Even during the busiest times of my life I have endeavored to maintain some
form of model building activity. This site has been created to help me chronicle
my journey through a lifelong involvement in model aviation, which
all began in Mayo, MD
gliders grew in popularity in the early 1960s and then seemed to
ebb by the end of the decade. I'm not sure why. Maybe the rocketry
purists drove a more timid Boost Glider (B/G) bunch into the background.
I remember getting some pretty nice flight out of my
Estes Falcon glider. This article from
the 1963 March/April edition of American Modeler mentions Vern Estes'
efforts to foster the boost glider craze by modifying what I knew
as the Gyroc to perform as a glider once
the engine cartridge was ejected, rather than recover in its original
form by creating a high drag profile via a rapid spin. Rockets,
like free flight model airplanes, need a lot of open space if altitudes
of more than a few hundred feet are planned. Sure, you can estimate
the angle for the launch pad tin hopes of firing upwind enough to
allow the rocket to be blown back near the launch location, but
I can tell you from personal experience that just a model airplanes
can be unexpectedly snatched by a passing thermal and carried away
to the hinterlands, so too can a model rocket hanging on a parachute.
In fact, since I grew up on the East Coast near Annapolis, Maryland,
where large, open spaces are rare, I always configured my parachutes
(small diameter or larger with hole in the middle) to bring the
rocket back down ASAP. The problem with that is then you don't get
to enjoy watching the rocket float down for very long.
by G. Harry Stine
BOOST GLIDERS: Winged "Birds"
Five years ago the only model rocket range
in U.S. was at Green Mountain Proving Ground near Denver. Chuck
Olson and Del Hitch load birds onto rod launchers.
A group of R/C and free-flight fans showed up on one of the
NAR model rocket ranges this Fall. Had read this column and decided
to see if it was for real. When confronted with a boost-glider and
explanation of its working, one hardened aeroplane builder remarked,
"Look, I've been building model airplanes for 20 years! These things
can't possibly fly! They've got all the gliding characteristics
of a brick!" Whereupon an undaunted modrocknut slipped an engine
in one and sent it aloft for a 57 second flight while eyes popped
like champagne corks.
"You're keepin' it up there by mental
telepathy! It can't fly like that!" objected one of the plane lads.
After five more B/G's hit for the blue and did the same, the airplane
builders retired to their drawing boards.
How times have changed! Today (above) modrocknuts ready modern launch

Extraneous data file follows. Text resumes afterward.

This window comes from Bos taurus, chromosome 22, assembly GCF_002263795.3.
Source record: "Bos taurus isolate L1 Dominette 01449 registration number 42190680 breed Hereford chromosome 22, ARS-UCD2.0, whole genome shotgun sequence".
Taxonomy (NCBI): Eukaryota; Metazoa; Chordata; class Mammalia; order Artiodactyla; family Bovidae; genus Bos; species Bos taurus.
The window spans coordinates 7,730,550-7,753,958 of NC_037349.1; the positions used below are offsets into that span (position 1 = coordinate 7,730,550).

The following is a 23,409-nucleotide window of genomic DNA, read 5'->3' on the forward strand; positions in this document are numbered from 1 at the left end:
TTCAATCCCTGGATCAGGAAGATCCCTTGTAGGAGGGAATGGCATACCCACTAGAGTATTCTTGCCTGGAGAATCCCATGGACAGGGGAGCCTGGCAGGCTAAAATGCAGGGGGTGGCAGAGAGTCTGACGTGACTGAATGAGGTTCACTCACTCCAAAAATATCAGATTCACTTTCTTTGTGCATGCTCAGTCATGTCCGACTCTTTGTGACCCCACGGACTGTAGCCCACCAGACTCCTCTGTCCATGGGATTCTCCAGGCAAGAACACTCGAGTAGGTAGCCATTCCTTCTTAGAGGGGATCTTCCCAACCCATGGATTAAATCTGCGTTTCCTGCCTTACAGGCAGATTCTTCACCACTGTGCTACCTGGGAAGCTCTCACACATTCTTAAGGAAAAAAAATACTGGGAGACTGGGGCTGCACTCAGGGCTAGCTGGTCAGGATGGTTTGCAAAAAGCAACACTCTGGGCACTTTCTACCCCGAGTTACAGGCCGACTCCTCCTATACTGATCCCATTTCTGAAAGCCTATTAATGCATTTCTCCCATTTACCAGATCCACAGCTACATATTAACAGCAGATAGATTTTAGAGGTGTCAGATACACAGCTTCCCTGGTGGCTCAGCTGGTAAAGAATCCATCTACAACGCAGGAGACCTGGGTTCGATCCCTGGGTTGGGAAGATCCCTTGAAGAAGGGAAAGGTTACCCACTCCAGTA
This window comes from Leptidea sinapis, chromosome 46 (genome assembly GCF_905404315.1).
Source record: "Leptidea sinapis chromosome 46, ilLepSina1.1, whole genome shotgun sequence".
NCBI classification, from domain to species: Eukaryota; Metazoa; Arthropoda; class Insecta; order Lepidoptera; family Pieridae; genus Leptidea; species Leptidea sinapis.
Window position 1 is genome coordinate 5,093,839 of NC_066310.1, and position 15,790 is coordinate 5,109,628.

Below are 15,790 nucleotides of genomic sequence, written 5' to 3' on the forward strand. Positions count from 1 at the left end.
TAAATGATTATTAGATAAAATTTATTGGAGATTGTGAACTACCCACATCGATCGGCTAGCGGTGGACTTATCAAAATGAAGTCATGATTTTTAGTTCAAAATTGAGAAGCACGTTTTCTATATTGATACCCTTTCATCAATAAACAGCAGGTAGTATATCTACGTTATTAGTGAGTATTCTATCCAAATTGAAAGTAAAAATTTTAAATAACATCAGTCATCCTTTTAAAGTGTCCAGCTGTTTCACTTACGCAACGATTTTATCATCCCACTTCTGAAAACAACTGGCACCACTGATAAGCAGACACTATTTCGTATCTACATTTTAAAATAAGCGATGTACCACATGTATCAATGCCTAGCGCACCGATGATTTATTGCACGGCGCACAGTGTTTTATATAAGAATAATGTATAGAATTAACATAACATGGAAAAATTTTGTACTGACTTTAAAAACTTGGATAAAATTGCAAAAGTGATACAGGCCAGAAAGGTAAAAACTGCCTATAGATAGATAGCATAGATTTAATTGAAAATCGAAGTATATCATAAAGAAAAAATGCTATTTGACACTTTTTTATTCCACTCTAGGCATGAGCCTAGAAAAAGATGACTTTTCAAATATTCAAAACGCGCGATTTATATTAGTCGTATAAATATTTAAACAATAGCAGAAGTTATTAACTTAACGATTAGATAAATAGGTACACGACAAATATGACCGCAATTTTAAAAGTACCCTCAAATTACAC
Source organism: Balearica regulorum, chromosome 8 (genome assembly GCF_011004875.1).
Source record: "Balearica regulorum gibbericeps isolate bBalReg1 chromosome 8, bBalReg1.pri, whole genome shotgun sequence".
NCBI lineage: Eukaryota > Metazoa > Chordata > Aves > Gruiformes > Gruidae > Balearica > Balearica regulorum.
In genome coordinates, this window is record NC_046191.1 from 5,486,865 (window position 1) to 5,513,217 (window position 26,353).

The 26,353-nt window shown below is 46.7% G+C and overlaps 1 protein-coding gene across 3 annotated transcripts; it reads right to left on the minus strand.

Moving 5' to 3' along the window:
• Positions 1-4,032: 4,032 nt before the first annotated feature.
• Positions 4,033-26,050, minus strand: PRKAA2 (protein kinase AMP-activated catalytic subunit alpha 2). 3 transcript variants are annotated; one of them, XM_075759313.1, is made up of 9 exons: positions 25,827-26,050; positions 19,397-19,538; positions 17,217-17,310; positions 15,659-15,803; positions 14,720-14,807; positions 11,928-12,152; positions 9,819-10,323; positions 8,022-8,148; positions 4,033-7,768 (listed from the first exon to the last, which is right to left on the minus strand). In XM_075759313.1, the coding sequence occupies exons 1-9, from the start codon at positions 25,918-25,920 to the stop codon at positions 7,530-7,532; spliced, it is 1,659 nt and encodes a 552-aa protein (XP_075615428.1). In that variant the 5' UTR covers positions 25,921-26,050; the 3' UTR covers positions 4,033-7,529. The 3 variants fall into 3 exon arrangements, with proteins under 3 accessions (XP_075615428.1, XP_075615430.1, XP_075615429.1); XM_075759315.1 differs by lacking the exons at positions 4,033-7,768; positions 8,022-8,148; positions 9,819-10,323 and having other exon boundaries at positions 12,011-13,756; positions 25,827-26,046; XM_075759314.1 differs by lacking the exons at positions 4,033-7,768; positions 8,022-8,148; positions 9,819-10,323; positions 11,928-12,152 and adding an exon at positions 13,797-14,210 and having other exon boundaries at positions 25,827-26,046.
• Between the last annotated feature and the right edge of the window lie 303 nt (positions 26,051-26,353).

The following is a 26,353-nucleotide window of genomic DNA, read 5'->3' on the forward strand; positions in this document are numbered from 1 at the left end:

rack in White Plains, N. Y. Hundreds of ranges now, plus 30,000
New In B/G. Vern Estes modified a standard
Space Plane and flew it to a Senior National Record of 1 :44 at
NARAM-4. He takes a regular Space Plane and screws the elevons down
flat. Out comes the standard engine block. Off comes the nose cone...
this is replaced by a hollowed-out round nose cone. New cone is
glued on. Spin tabs on rudders are removed, as well as elevon elastic.
Modified bird must be flown as follows: empty engine casing
with nozzle removed is taped onto front of loaded engine, and combo
is slipped into body so that empty tube comes up against base of
nose cone. This puts weight of an empty engine casing up front.
When engine ejects, it pulls empty casing out with it, jerking weight
out of nose. B/G then flips over on its back and glides like crazy
with no elevon setting at all.
I built one like it, gluing
elevons in place and leaving off everything not required. My modified
Space Plane turned in 47 seconds with a 1/2A.8-2 engine. Vern now
claims an unofficial time of 1:57 with a "modified-modified" job.
Many modifications showing up on Centuri "Acro-Bat" B/G,
too. Mostly increased wing area, movement of area aft, anti-warp
strips, lighter nose cone. Anti-warp strips are pieces of sheet
balsa butt-joined to wing or elevon edges (as shown in drawing)
with grain running 90-degrees to main wing grain to prevent warp
and add strength. Needed if increased area is used. Have seen modified
"Aero-Bats" turn in 50-plus seconds with half-A engines, too.
RR/C gear presently going into a B/G by Marshall P. Wilder of CBS
Labs in Connecticut: Ontarion O-21 receiver and CitizenShip Model
SE escapement for rudder-only control during glide. CG "Venus" tone
transmitter being used. Rocket-borne gear weighs in at a shade over
3 ounces with batteries. Escapement will actuate rudder, not elevons;
rudder and elevons to be locked in zero incidence during powered
flight. Expected to fly when weather clears in March; R/C flights
will be preceded by trim hops using clay to simulate weight of radio
gear. At the speeds B/G's are capable of flying, who wants to risk
his gear on the first flight?
New Model Rocket Company.
Scientific Amateur Supply Co., P.O. Box 732, Ogden, Utah, is headed
up by my old rocket-shootin' buddy and Thiokol propellent chemist
John Rahkonen. Outfit has a line of plastic nose cones, tracking
aids, electrical igniters, and two rocket engines. One produces
an average thrust of 1.3 pounds for 4 seconds; the other, 2.5 pounds
for 6 seconds. Can be had with time delay and ejection charge.
These advertised specs are being checked by the NAR Testing
Committee. Gay Traveler. I have been to
gay Paree in the cause of international model rocketry. The National
Aeronautic Associa-tion submitted the NAR's rules to the Federation
Aeronautique Internationale in Paris. Committee on aeromodeling
will consider them for internats rules.
The Iron Curtain
countries held their first rocket meet in Krakow, Poland last summer.